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Tristan- Gottfried Von Strassburg book Tristan with the 'Tristran' of Thomas - Essay Example

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Number Date Courtly Love in Tristan of Thomas The theme of love in literature is a recurrent one. It has endured through the ages and includes many different types of romances. In Tristan by Gottfried von Strassburg we find an excellent example of courtly love…
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Download file to see previous pages The main points taken up are that it is not between husband and wife, is secret, and hopes to transcend from the physical to an elevated spiritual type of love full of praise and admiration for the beloved. Although Tristan slays the dragon for the hand of Isolde it is not for himself but rather for his uncle, Mark, King of Cromwell. The two depart on the trip to England where Isolde is to wed Mark but mistakenly drink a love potion meant for the intended couple. Suddenly Tristan and Isolde are so enamored with each other they are beside themselves. Isolde’s maid Brangane tells them about the love potion that was made to ensure a happy marriage between Mark and Isolde. Not knowing what to do, the pair is completely devoted to each other. While Mark is at first unknowing, rumor at court arises and he tests Isolde. The two hatch a plan to counteract it. At the time of the trial where Isolde is to swear under oath and taking in her hand a searing hot rod of iron to determine if she is telling the truth. Tristan and Isolde stage an accident and a disguised Tristan falls into her arms. She then cleverly swears, “That no man in the world had carnal knowledge of me or lay in my arms or beside me but you, always excepting the poor pilgrim whom, with your own eyes, you saw lying in my arms” (Tristan 247). ...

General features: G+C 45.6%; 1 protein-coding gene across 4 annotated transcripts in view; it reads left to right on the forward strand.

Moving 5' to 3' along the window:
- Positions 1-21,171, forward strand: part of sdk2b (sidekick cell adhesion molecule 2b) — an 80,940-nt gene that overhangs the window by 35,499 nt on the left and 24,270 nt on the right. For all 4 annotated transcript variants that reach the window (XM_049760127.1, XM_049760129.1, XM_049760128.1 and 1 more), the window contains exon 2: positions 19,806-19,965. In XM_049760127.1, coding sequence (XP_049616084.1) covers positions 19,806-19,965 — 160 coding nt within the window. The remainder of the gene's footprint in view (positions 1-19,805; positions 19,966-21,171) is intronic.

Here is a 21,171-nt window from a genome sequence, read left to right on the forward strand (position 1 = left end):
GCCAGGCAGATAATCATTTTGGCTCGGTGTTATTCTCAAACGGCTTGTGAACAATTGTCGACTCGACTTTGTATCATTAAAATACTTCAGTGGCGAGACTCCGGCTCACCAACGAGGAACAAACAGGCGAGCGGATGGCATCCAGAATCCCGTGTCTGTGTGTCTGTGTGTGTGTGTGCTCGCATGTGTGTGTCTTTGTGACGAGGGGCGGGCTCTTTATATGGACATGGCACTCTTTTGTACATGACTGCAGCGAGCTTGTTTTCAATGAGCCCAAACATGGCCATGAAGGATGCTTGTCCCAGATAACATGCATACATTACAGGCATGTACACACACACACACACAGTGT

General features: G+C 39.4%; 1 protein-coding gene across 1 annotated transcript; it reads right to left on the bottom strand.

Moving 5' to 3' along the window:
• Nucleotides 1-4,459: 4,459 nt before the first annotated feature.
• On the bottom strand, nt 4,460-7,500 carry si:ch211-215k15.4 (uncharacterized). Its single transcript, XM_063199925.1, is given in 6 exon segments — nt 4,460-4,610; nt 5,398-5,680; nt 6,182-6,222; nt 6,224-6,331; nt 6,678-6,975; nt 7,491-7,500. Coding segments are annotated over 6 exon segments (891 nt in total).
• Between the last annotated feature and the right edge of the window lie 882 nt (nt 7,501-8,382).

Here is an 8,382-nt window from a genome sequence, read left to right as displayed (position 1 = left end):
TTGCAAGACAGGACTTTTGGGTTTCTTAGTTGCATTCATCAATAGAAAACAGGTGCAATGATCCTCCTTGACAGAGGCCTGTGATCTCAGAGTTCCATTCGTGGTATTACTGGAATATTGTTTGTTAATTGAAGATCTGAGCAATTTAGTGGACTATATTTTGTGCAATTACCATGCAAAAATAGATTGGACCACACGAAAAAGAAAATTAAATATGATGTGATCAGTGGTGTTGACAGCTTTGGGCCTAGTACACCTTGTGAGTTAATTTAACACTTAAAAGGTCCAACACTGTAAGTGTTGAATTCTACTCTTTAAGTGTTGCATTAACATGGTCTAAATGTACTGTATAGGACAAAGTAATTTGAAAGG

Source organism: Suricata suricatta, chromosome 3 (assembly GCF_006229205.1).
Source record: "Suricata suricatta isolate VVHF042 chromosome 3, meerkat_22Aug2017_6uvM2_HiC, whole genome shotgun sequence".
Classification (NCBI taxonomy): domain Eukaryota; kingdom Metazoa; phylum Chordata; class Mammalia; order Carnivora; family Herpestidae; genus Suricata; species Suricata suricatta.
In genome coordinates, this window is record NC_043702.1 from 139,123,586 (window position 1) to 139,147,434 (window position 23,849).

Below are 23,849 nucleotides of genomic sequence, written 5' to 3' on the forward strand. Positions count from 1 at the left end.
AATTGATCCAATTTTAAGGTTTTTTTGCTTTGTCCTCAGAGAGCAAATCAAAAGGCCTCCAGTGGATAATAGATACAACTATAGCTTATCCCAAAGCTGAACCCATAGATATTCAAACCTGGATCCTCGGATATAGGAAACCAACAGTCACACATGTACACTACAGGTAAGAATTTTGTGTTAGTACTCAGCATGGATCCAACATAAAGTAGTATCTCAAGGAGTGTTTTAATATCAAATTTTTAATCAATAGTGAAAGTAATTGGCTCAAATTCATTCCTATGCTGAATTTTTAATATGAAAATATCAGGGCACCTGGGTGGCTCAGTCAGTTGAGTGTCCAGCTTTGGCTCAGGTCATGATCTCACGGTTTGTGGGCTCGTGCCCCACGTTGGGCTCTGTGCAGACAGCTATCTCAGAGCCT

The two go on for some time until the King’s counselors apprise him of the situation. He is at first reluctant to believe them but they persist. Tristan and Isolde share only stolen moments when their absence will not be noticed at court. King Mark however develops suspicions and sets a series of traps for them. Mark first tells Isolde of a trip he must take and asks her in whose care would she like to be left in. She answers rather too quickly that she would desire it to be Tristan. The King at once grows suspicious but has no proof. When Isolde tells Brangane of the episode, she admonishes Isolde, recounting the rumors at court and how this must have been a trap that she unwittingly fell into. She warns her to be more careful in the future. Isolde then tells King Mark that she will stay with whomever he so desires and his fears are set aside. Still his counsel persists and he sets other traps for Isolde. Finally the two are discovered together sleeping in a cave. Before Mark has a chance to approach them, they hear his hounds barking in the forest. They then cleverly and apparently innocently lie side by side with Tristan’s sword between them. When Mark comes upon them he sees them like this and reproaches himself for mistrusting the pair. He is once again deceived and the pair goes on in love secretly. Transcendent Love As was the fashion in courtly love, Tristan is full of admiration and praise for Isolde. He recounts to Mark and the rest of the company on his return from Ireland about the fair Isolde, “Isolde,’ said Tristan, ‘is a girl so lovely that all that the world has ever said of beauty is nothing besides hers. Radiant Isolde is a girl of such charm, both in person and in manner, that none was born, nor ever will be, so ...Download file to see next pagesRead More
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